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Francisco José de Goya y Lucientes (1746-1828)
Left: Portrait of Mariano Goya, the Artist’s Grandson, and Right: Portrait of Mariano Goya, the Artist’s Grandson (verso), 1827, oil on canvas. Meadows Museum, SMU, Dallas. Museum Purchase with Funds Donated by The Meadows Foundation and a Gift from Mrs. Eugene McDermott, in honor of the Meadows Museum’s 50th Anniversary, MM.2013.08. Photo by Dimitris Skliris
In July of 1827, Goya made the long journey from Bordeaux, his city of self-imposed exile since 1824, to Madrid. There, the eighty-one year old artist would sojourn until his return to France on September 20, 1827. The reason for this arduous travel at such an advanced age remains unknown; it has been speculated that Goya may have gone to verify the ongoing transfer of his pension as First Court Painter since his retirement the previous year. Scholar of Spanish art and Caroll and Milton Petrie Professor of Fine Arts at New York University’s Institute of Fine Arts, Jonathan Brown has also speculated that the artist was coerced by his companion, Leocadia Zorilla de Weiss, to amend his will of 1811 to provide for her and her two children, Guillermo and Rosario. Apart from a letter of little consequence from the artist to Leocadia in August, no other written documentation of this trip to Madrid has yet been uncovered. Whatever the reason for this trip, it resulted in one of the artist’s greatest masterpieces, the portrait of his beloved grandson, Mariano.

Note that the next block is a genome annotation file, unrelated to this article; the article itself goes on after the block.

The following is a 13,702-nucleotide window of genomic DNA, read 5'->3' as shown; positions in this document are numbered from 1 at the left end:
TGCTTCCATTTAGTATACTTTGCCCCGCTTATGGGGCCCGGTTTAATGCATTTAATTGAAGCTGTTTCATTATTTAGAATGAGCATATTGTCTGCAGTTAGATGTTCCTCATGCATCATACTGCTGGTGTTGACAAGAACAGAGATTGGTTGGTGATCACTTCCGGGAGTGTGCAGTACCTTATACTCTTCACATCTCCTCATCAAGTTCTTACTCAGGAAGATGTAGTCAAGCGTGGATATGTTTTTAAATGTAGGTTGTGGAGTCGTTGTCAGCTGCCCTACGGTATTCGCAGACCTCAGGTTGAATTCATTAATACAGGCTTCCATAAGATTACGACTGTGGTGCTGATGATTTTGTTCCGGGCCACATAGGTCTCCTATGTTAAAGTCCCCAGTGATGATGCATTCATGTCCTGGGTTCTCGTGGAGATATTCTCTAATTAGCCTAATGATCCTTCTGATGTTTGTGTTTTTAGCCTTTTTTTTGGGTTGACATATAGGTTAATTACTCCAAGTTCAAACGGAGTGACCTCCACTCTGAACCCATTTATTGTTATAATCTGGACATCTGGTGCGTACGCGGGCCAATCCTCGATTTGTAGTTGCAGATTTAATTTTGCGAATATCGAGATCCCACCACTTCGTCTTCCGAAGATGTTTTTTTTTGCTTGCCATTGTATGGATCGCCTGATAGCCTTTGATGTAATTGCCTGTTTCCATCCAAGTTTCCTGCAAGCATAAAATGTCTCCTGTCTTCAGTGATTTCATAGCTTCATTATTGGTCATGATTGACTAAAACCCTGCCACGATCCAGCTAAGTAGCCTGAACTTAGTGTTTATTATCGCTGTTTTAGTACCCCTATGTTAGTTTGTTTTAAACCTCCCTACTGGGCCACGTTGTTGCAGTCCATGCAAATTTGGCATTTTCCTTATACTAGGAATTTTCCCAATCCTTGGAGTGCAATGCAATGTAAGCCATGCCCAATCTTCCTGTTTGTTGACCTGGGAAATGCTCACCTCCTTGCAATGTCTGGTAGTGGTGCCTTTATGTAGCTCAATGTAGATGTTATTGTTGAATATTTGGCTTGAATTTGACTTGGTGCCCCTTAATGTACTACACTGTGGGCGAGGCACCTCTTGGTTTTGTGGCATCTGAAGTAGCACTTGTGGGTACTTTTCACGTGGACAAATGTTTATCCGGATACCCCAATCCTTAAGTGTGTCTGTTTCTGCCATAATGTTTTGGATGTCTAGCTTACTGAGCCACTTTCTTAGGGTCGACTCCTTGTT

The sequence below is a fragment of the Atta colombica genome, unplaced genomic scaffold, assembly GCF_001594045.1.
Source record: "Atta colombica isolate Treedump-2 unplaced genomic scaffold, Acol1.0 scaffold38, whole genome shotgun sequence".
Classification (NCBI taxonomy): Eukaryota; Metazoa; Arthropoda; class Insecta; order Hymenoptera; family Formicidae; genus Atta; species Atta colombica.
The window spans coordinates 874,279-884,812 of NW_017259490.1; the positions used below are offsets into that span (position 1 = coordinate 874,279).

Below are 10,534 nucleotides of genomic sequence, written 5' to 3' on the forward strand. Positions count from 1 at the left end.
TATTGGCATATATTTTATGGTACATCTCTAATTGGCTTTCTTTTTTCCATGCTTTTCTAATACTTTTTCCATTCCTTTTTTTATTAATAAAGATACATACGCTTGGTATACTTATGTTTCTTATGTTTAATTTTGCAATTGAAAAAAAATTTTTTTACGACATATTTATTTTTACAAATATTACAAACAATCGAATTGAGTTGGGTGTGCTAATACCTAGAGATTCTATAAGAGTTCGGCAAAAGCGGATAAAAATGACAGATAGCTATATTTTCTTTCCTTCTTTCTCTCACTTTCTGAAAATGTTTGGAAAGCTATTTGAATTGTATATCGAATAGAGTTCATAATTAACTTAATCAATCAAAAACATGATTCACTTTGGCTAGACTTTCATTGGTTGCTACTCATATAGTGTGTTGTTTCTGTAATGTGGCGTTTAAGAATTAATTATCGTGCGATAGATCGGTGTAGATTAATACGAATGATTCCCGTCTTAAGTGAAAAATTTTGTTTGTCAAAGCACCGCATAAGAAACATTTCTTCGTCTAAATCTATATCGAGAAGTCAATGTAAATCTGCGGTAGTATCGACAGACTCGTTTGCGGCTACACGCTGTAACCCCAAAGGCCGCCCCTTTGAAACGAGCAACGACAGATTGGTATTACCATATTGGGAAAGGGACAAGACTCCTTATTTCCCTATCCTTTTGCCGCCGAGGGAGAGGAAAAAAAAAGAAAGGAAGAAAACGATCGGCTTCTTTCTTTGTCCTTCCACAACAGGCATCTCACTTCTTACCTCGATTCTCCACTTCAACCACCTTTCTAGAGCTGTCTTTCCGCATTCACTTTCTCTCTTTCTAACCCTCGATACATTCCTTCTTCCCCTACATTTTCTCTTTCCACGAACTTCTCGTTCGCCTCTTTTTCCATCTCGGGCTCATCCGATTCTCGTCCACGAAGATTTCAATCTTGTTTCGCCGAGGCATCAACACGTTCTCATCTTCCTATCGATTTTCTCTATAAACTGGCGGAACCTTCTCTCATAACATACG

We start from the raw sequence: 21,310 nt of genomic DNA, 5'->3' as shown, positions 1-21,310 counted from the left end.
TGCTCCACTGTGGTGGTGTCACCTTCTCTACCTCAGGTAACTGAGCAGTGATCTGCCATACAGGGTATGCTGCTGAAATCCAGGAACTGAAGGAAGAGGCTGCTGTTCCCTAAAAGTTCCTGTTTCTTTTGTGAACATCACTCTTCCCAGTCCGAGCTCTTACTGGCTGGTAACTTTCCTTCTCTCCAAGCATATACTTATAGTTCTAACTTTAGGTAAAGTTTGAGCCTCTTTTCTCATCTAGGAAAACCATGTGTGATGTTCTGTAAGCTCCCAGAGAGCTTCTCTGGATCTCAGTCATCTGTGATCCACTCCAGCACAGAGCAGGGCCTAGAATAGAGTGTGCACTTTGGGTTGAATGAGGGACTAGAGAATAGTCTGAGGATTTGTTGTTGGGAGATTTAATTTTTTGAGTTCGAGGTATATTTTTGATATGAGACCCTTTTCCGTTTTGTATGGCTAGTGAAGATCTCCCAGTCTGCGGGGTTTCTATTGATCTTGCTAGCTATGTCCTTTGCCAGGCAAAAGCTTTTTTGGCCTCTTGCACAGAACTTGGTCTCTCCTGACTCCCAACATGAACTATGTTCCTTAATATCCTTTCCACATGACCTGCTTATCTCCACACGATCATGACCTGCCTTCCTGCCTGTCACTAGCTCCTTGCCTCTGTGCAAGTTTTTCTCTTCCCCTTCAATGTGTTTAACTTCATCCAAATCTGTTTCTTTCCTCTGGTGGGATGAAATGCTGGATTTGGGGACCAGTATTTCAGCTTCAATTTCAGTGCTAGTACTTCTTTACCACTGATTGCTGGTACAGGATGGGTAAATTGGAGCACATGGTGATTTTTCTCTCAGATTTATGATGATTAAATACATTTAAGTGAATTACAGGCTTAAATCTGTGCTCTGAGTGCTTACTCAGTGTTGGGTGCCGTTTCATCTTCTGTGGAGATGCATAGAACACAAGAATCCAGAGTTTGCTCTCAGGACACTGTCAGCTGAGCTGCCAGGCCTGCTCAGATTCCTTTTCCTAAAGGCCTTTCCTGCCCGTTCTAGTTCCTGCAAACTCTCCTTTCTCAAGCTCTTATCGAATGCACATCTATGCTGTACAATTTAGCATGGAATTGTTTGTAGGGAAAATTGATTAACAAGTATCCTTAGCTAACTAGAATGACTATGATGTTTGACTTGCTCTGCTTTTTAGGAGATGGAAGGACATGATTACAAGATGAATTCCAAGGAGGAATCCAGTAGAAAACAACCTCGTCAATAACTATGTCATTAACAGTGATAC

Painted only months before Goya’s death on April 16, 1828, Portrait of Mariano Goya, the Artist’s Grandson is a testament to the genius, resolute skill, and unfaltering creativity of an artist who persevered with his craft to his very last days in spite of physical fragility. Goya’s depiction of his only grandson is a superb example of his late portraits, free from the decorum and traditional conventions requisite for his earlier commissioned portraits of royalty and of aristocratic blood.